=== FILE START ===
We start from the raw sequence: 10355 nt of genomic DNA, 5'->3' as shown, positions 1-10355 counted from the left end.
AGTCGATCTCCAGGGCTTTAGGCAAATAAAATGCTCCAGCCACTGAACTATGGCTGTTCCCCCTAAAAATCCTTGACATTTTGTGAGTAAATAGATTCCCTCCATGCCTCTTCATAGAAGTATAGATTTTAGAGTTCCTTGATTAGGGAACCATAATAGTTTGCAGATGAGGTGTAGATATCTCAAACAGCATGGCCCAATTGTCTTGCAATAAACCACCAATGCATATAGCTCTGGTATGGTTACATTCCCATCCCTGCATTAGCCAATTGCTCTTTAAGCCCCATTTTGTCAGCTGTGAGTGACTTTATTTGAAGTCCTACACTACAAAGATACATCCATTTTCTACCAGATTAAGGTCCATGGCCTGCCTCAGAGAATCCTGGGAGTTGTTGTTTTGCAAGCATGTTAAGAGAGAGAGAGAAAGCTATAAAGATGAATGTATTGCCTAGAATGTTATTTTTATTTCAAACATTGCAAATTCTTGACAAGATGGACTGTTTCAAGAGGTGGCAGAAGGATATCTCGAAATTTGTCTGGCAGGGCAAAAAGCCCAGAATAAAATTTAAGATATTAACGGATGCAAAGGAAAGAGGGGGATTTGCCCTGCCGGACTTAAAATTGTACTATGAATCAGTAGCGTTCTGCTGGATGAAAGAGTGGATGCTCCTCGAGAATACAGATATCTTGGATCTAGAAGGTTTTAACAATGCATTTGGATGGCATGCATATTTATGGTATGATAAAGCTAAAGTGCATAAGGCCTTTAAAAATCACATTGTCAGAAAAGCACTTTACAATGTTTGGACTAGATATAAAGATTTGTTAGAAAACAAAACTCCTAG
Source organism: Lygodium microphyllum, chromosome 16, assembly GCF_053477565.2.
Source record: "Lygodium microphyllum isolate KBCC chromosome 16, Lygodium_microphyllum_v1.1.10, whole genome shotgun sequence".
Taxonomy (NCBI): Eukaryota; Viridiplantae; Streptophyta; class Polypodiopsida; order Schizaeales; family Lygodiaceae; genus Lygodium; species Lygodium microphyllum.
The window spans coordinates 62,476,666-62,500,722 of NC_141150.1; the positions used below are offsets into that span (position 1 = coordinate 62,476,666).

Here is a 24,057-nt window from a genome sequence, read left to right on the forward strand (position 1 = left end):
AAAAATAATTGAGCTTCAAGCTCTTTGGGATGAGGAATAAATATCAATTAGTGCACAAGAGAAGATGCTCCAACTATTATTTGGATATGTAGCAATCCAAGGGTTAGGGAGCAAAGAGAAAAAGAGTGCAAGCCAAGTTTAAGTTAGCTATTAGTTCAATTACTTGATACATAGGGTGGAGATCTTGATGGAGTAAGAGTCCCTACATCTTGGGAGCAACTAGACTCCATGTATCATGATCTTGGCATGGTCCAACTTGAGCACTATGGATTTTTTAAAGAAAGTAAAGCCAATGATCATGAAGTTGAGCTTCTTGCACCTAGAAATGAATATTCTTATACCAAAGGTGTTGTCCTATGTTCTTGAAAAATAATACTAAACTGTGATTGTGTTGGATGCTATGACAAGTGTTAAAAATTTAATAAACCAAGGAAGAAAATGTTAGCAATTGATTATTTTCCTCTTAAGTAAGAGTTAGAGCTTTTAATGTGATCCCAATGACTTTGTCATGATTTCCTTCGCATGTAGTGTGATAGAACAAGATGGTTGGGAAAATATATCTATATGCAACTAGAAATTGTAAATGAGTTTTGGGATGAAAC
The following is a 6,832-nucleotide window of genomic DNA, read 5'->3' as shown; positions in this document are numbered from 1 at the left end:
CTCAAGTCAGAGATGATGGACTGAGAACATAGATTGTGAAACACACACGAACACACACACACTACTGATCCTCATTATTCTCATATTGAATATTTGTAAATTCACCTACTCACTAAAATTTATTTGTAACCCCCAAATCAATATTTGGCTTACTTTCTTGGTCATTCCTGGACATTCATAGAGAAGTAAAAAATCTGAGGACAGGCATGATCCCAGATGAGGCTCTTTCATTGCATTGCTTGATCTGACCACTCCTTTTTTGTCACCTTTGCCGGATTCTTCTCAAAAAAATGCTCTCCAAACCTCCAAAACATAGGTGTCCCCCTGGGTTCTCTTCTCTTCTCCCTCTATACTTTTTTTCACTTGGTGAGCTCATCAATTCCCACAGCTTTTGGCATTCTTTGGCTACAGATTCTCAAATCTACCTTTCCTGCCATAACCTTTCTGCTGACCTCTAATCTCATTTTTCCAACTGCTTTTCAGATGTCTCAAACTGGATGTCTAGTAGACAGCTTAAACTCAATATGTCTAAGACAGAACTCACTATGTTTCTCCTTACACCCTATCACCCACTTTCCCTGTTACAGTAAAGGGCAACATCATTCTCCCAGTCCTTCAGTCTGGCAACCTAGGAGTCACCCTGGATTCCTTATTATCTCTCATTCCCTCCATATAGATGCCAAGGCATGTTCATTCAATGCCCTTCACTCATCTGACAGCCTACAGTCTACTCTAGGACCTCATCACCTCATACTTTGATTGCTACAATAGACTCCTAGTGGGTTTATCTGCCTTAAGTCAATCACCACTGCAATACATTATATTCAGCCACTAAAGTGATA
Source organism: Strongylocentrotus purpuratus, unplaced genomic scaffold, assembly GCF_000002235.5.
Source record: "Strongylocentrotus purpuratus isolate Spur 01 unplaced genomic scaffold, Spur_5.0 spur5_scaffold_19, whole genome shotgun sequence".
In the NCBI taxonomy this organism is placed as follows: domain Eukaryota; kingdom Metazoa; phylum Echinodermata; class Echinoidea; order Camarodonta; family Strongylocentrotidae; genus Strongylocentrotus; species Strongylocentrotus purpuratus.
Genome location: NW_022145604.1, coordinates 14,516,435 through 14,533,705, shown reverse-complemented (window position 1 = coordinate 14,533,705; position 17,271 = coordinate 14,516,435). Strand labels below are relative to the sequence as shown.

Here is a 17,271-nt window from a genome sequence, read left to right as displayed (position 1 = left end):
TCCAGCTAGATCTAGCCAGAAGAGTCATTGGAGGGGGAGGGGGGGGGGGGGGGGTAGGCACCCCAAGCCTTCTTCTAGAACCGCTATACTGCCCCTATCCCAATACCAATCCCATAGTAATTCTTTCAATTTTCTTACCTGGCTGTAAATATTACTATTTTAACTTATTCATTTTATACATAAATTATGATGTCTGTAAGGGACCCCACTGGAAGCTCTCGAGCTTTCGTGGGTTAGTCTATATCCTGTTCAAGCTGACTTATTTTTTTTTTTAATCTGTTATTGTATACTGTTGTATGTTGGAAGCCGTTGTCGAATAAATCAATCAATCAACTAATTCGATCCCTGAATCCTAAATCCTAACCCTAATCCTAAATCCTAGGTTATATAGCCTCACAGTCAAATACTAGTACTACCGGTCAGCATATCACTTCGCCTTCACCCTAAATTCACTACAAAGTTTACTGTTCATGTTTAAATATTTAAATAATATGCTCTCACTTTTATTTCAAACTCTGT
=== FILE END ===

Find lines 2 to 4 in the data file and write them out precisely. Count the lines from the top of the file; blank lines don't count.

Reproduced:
AGTCGATCTCCAGGGCTTTAGGCAAATAAAATGCTCCAGCCACTGAACTATGGCTGTTCCCCCTAAAAATCCTTGACATTTTGTGAGTAAATAGATTCCCTCCATGCCTCTTCATAGAAGTATAGATTTTAGAGTTCCTTGATTAGGGAACCATAATAGTTTGCAGATGAGGTGTAGATATCTCAAACAGCATGGCCCAATTGTCTTGCAATAAACCACCAATGCATATAGCTCTGGTATGGTTACATTCCCATCCCTGCATTAGCCAATTGCTCTTTAAGCCCCATTTTGTCAGCTGTGAGTGACTTTATTTGAAGTCCTACACTACAAAGATACATCCATTTTCTACCAGATTAAGGTCCATGGCCTGCCTCAGAGAATCCTGGGAGTTGTTGTTTTGCAAGCATGTTAAGAGAGAGAGAGAAAGCTATAAAGATGAATGTATTGCCTAGAATGTTATTTTTATTTCAAACATTGCAAATTCTTGACAAGATGGACTGTTTCAAGAGGTGGCAGAAGGATATCTCGAAATTTGTCTGGCAGGGCAAAAAGCCCAGAATAAAATTTAAGATATTAACGGATGCAAAGGAAAGAGGGGGATTTGCCCTGCCGGACTTAAAATTGTACTATGAATCAGTAGCGTTCTGCTGGATGAAAGAGTGGATGCTCCTCGAGAATACAGATATCTTGGATCTAGAAGGTTTTAACAATGCATTTGGATGGCATGCATATTTATGGTATGATAAAGCTAAAGTGCATAAGGCCTTTAAAAATCACATTGTCAGAAAAGCACTTTACAATGTTTGGACTAGATATAAAGATTTGTTAGAAAACAAAACTCCTAG
Source organism: Lygodium microphyllum, chromosome 16, assembly GCF_053477565.2.
Source record: "Lygodium microphyllum isolate KBCC chromosome 16, Lygodium_microphyllum_v1.1.10, whole genome shotgun sequence".